SHARE THIS STORY:
Lisa came to motherhood later in life. In the midst of a relationship, it became clear to her that there was “absolutely something missing from [her] life,” however her partner had already raised his own children and had moved on to another chapter of life. Lisa knew that having a child biologically would be a challenge, and turned to adoption. Her partner at the time knew that Lisa would be much happier being a mother, so with his help, Lisa came to EVOLVE (then HOPE) and met with social worker Susannah Barnes.
At first, Susannah and Lisa looked into fostering to adopt. After some reflection, Lisa felt as though this was not an option for her. “Waiting years and years wasn’t something I was prepared to do,” she said. So, they began to look at International Adoption. For Lisa, it was important to adopt a child that shared her Black Heritage. “At the time, I think the only two countries HOPE was working with of African descent were Haiti and Ethiopia,” shared Lisa. Haiti had been on Lisa’s radar, however, within just a few weeks of meeting with Susannah, a devastating earthquake shook Haiti, taking it off the table as an option. So, Lisa turned to Ethiopia.
To Lisa, Ethiopia felt right. “The first time I saw Ethiopians, I just said ‘those are my people,’” she continued, “I just had a connection.” Her decision to adopt from Ethiopia meant that Lisa would have to find a referral agency. While HOPE could do the home study, she would need to find a second agency that worked directly with Ethiopia.
Finding an agency that would work with Lisa proved to be a challenge, but her search yielded Children’s House International outside of Seattle, Washington. After she connected with CHI, she was able to begin her home study and application process. One of the things she remembers most was getting a flow chart on how to complete her Dossier. “I looked at it and thought, ‘I am never ever going to get through all of these steps,’” she laughed, remembering that the document even said, “The paper chase begins!” It took a year for Lisa to complete the application, but “Susannah was wonderful; she held my hand through the whole thing.”
“The whole process from when I completed the application to when my son’s feet stepped down with me off the plane was two years, four months, and four days.” However, Lisa shared that those two years were challenging for her mentally and financially. “After all this waiting, I was told that CHI was raising their fees, and I had no choice but to pay it- I had been waiting so long.” Feeling very discouraged, Lisa began to draft a letter detailing her anger with the process. “It just felt like I was waiting forever, I was never going to become a mom.”
As if someone knew of Lisa’s discouragement, Lisa got a call the very next day. “Happy Mother’s Day,” said Alicia, Lisa’s contact from her referring agency. Lisa could barely keep her composure as she learned about her son, a 7-month-old from Ethiopia with a summer birthday- a detail that would eventually give Leo his name. “I about fell to the floor,” shared Lisa, looking at her son’s pictures for the first time, “He exudes Leo.”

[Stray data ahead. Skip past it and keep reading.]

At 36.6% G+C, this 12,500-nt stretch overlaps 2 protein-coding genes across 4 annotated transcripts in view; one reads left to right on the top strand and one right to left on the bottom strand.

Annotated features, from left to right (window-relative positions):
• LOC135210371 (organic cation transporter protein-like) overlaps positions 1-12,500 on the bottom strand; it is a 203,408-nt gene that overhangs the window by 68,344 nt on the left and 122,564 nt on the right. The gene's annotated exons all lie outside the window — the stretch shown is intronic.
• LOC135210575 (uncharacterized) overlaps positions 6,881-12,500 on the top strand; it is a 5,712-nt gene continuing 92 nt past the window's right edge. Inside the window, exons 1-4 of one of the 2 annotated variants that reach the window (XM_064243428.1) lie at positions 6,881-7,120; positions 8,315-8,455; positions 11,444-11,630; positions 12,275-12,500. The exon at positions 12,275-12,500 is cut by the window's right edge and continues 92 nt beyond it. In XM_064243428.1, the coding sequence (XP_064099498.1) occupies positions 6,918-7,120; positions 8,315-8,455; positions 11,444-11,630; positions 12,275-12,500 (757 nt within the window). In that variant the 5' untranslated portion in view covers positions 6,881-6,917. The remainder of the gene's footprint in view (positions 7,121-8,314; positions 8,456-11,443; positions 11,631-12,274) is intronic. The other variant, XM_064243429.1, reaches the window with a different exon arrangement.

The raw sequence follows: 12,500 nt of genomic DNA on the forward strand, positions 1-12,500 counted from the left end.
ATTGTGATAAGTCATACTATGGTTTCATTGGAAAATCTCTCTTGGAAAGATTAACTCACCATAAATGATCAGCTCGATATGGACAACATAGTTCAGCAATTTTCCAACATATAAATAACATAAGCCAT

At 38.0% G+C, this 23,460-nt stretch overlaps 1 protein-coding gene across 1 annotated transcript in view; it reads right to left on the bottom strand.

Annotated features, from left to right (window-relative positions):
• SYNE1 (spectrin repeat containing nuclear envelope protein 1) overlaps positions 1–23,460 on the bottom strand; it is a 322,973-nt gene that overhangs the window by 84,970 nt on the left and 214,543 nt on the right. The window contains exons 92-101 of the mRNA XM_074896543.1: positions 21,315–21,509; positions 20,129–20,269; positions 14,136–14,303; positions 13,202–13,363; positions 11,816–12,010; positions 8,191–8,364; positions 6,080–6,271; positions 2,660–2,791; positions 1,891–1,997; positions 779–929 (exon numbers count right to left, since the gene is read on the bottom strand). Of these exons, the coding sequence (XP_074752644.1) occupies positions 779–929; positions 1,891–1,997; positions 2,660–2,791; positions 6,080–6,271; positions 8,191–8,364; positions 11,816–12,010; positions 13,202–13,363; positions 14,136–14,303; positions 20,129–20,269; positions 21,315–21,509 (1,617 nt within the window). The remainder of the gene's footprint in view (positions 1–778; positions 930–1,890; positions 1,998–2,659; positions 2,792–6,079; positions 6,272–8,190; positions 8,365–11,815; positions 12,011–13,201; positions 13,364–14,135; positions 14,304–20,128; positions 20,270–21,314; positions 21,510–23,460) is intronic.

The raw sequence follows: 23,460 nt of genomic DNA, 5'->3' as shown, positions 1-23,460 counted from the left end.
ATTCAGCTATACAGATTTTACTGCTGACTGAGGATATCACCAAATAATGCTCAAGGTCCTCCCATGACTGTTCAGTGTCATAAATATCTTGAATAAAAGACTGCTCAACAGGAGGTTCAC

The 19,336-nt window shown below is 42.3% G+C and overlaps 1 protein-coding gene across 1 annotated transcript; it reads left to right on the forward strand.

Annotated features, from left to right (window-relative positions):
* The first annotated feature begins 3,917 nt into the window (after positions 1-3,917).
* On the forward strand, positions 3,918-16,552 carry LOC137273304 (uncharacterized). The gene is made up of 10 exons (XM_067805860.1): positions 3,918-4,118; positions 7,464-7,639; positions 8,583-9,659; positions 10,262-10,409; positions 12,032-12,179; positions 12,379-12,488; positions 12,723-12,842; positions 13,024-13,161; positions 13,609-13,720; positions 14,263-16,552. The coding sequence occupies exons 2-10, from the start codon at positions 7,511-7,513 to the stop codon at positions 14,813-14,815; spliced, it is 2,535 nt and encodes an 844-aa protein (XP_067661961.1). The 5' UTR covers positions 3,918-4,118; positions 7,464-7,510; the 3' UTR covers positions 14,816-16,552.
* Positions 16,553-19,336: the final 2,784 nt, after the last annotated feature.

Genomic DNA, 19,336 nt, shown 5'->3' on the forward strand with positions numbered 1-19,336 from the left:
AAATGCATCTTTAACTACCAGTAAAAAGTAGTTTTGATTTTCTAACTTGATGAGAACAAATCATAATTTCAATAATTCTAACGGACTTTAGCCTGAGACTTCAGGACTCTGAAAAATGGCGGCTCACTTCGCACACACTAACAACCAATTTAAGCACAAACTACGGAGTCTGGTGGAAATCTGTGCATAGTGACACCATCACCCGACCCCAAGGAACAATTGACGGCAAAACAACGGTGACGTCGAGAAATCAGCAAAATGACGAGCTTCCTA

In July, Lisa traveled to Ethiopia for the first time to meet her son. After landing, she felt as though she arrived home. Although American, Ethiopians greeted her as one of their own, speaking Amharic. She fit in so well that even the driver that was supposed to pick her up did not recognize her as an American. Not knowing the language and without a ride, Lisa had to find someone in the Airport that could help her. Finding someone who spoke English, they called the driver and explained that she was American, but looked Ethiopian. It wasn’t until she skyped with her sister after her arrival that this all made sense. “Welcome home,” she said. Lisa’s sister shared with her that a DNA test explained why Lisa felt so at home. The DNA Analysis revealed some Ethiopian DNA in Lisa’s ancestry, which explained her appearance and her draw toward Ethiopia.
Her time in Ethiopia, although short, was life-changing. Allowed to meet her son for two hours, she brought a letter that had been translated into Amharic to read to her son and a photo album of his family. “When I first met Leo, he had this look of discernment like ‘okay, I think this will work,’” Lisa laughed. In court the next day, Lisa officially adopted Leo. “The first thing the judge asked me was if I had met Leo, and then asked if I liked him, and I said, ‘I love him.’ The judge ended with ‘He is yours.’”
Visiting Leo once more, Lisa put Leo in his crib and laid her hand on his chest. Leo quickly opened his eyes and stared at her, “it was as if he was taking a snapshot of this moment.” In October of 2013, Leo finally came home.